Ehlers-Danlos Facial Features

Profile of a rare disease – Ehlers-Danlos syndrome

Ehlers-Danlos is a complicated genetic disorder, of which there are currently 13 major types identified. Ehlers-Danlos affects the connective tissue of the body. Connective tissue supports and structures the skin, blood, organs, bones and blood vessels of the body. Ehlers Danlos causes issues with collagen production, affecting multiple parts and systems of the body. 

Ehlers-Danlos is, in the vast majority of cases, inherited. Only a very small percentage of diagnosed cases are the result of a de novo or new genetic mutation. 

There are a number of genes currently identified as causing Ehlers-Danlos, and each specific gene mutation causes each different type of the syndrome. Most of the genes involved are responsible for instructing the body how to create collagen. 

Ehlers-Danlos is a complicated syndrome – both due to the fact that it may be caused by one of many different genetic mutations, but also because its pattern of inheritance also varies. Some parents are silent carriers of the genetic mutation and show no symptoms, while others display symptoms. This is why it is often also referred to as a Zebra disease

Of all the rare diseases currently identified, of which there are around 7,000, Ehlers-Danlos has one of the highest rates of misdiagnosis, at around 56%.  Many individuals with Ehlers-Danlos go undiagnosed, or face a long diagnostic journey in order to receive a confirmed diagnosis. An Ehlers-Danlos misdiagnosis is still much too common for many patients. 

Ehlers-Danlos facial features and symptoms

The facial features and symptoms of Ehlers-Danlos may vary according to the type of the syndrome someone has. This also makes it complicated to diagnose, as symptoms can vary so greatly between individuals with different forms of the syndrome. 

Some of the different forms of the syndrome share similar symptoms – loose joints is a common symptom with classic and hypermobile Ehlers-Danlos, and this is due to the lack of collagen production as a result of each genetic mutation. Similarly issues with heart valves are common across the different types of the condition as well.

The symptoms of classic Ehlers-Danlos also include elastic, velvety skin that is fragile and bruises easily. Muscle pain and muscle fatigue are common complaints as well. In terms of unique facial features, individuals may have extra skin folds under their eyes. 

Hypermobile Ehlers-Danlos presents with very similar symptoms to the classic form of the syndrome – the loose joints, susceptibility to bruising, muscle pain and fatigue, and heart valve issues. This form of the syndrome also includes degenerative joint disease that can be quite severe, as well as generalized chronic pain. 

Another main form of Ehlers-Danlos is known as the vascular type. This presents with serious health and medical conditions that are unique to this form of the syndrome. It shares some skin related symptoms – thin and transparent skin, for example, and heart valve issues. However it also has unique symptoms and especially characteristic facial features – a thin nose, protruding, prominent eyes, thin lips, sunken cheeks, and a small chin. Other conditions related to the syndrome include potential collapsed lungs, and fragile blood vessels.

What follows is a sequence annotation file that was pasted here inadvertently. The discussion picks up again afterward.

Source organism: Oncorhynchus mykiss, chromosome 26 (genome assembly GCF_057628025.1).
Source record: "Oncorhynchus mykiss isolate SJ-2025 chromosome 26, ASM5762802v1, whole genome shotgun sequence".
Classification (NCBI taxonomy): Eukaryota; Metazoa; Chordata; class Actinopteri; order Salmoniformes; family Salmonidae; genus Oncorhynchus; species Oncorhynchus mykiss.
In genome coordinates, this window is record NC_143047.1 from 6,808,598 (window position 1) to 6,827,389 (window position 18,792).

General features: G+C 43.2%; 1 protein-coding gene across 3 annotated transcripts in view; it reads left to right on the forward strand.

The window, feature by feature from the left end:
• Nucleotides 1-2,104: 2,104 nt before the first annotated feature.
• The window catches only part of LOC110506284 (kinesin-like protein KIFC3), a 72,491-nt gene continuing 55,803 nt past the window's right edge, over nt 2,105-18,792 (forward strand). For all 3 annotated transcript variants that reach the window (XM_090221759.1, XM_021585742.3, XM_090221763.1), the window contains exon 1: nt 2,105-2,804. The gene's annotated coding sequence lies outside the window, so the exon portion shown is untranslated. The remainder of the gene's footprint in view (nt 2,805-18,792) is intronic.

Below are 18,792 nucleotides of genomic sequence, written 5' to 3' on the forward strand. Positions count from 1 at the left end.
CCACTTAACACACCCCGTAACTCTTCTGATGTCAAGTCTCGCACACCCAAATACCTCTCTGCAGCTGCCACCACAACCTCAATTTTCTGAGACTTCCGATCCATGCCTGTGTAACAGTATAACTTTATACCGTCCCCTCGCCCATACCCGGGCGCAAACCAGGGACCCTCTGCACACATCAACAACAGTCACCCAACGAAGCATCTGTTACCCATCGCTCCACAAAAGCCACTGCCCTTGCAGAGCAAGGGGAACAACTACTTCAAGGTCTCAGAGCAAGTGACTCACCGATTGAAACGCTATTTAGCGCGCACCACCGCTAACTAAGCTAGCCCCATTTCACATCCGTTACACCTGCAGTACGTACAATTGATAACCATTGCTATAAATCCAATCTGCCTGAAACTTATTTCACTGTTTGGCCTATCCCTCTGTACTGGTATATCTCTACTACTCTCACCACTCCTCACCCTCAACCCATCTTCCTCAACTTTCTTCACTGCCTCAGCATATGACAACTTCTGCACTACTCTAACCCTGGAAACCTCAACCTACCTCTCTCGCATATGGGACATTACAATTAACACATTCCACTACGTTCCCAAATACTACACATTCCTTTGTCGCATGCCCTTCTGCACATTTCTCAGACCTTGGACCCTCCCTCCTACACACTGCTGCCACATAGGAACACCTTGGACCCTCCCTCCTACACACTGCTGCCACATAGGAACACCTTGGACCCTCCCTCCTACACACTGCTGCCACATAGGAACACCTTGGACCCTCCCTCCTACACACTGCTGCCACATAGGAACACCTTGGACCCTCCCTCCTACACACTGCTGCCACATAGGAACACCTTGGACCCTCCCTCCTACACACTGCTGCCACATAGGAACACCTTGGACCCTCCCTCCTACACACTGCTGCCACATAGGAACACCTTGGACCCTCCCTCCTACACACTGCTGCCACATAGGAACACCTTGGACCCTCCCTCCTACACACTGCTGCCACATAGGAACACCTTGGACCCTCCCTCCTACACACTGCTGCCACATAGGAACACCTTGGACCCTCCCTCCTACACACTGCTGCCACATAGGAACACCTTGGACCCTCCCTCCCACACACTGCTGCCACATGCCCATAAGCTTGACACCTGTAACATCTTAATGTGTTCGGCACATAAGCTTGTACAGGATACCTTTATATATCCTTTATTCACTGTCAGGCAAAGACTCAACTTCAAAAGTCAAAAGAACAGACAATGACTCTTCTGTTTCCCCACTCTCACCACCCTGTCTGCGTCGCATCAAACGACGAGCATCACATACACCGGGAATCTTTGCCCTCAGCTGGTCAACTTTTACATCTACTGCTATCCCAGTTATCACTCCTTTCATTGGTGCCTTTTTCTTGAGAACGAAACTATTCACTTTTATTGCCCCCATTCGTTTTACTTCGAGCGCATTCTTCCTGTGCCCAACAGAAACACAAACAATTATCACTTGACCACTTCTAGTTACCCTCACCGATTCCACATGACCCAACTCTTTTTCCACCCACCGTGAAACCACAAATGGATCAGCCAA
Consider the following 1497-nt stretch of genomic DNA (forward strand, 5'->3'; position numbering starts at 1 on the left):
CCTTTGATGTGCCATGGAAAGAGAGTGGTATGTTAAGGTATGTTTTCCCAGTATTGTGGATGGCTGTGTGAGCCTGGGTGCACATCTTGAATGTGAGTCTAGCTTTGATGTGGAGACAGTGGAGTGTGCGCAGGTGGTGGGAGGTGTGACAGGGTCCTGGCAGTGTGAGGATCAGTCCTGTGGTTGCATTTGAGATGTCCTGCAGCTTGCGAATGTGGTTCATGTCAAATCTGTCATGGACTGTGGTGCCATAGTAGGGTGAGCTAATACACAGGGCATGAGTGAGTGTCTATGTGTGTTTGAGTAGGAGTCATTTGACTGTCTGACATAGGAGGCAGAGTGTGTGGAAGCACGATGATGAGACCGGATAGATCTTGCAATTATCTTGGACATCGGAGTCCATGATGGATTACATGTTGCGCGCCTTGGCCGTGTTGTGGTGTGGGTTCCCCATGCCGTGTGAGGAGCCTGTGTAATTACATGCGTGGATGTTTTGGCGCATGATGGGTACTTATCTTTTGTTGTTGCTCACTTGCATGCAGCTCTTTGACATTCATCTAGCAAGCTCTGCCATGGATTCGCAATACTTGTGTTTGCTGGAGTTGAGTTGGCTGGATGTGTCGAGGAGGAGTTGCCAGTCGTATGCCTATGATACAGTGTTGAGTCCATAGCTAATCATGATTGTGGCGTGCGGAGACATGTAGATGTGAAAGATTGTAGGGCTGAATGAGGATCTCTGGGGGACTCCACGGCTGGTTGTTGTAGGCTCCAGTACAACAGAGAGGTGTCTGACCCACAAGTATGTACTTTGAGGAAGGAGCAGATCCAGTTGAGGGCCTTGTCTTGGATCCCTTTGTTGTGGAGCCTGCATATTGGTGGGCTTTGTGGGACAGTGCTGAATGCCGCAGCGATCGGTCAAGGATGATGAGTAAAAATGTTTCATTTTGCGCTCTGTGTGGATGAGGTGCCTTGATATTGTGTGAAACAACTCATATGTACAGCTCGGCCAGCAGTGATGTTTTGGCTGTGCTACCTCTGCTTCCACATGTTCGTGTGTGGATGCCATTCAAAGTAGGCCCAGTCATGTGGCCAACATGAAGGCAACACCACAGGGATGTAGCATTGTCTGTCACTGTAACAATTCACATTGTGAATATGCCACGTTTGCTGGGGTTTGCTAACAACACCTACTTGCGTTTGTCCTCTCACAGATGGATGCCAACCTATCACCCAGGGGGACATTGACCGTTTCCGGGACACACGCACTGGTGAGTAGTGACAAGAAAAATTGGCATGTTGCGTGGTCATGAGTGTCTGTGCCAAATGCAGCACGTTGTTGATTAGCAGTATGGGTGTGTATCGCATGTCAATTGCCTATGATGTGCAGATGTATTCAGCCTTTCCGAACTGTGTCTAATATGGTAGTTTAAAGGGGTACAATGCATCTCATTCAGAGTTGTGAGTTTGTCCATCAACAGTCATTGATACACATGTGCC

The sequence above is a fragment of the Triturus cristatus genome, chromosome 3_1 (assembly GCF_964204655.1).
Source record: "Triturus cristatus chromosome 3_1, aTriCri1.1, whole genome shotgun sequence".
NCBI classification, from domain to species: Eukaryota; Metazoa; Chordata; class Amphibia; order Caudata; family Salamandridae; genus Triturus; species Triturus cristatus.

Ehlers-Danlos syndrome and genetic counseling

Due to the complicated nature of Ehlers Danlos – the fact that there are 13 different types, the many genetic mutations which may cause it, as well as the different inheritance patterns which control how it is passed on, as well as the varying symptoms – genetic counseling for Ehlers-Danlos is an essential support and genetic service for anyone with suspected symptoms of this rare disease, or a family history of it. 

Genetic counseling can help an individual, and their family, place possible Ehlers-Danlos symptoms within the context of the syndrome, and recommend the most targeted and accurate Ehlers-Danlos genetic testing options. They can also explain that there are no current genetic tests available for hypermobile Ehlers-Danlos, as the genetic cause of this form of the syndrome has yet to be identified. 

Genetic counseling will explain the different methods used to diagnose this complicated rare disease – from the genetic tests, to the use of biopsies, and echocardiograms. The diagnosis of Ehlers-Danlos can take time, multiple types of tests, and often a great deal of stress and frustration. Genetic counseling aims to make this process easier for patients and their families, and emotionally support them through it as well. 

Genetic counseling can also help individuals make sense of a diagnosis, and what it means to live with Ehlers-Danlos. It can help coordinate the different areas of care an Ehlers-Danlos patient might need. 

Genetic counseling is ultimately an important genetic and emotional support service for all rare disease patients. 


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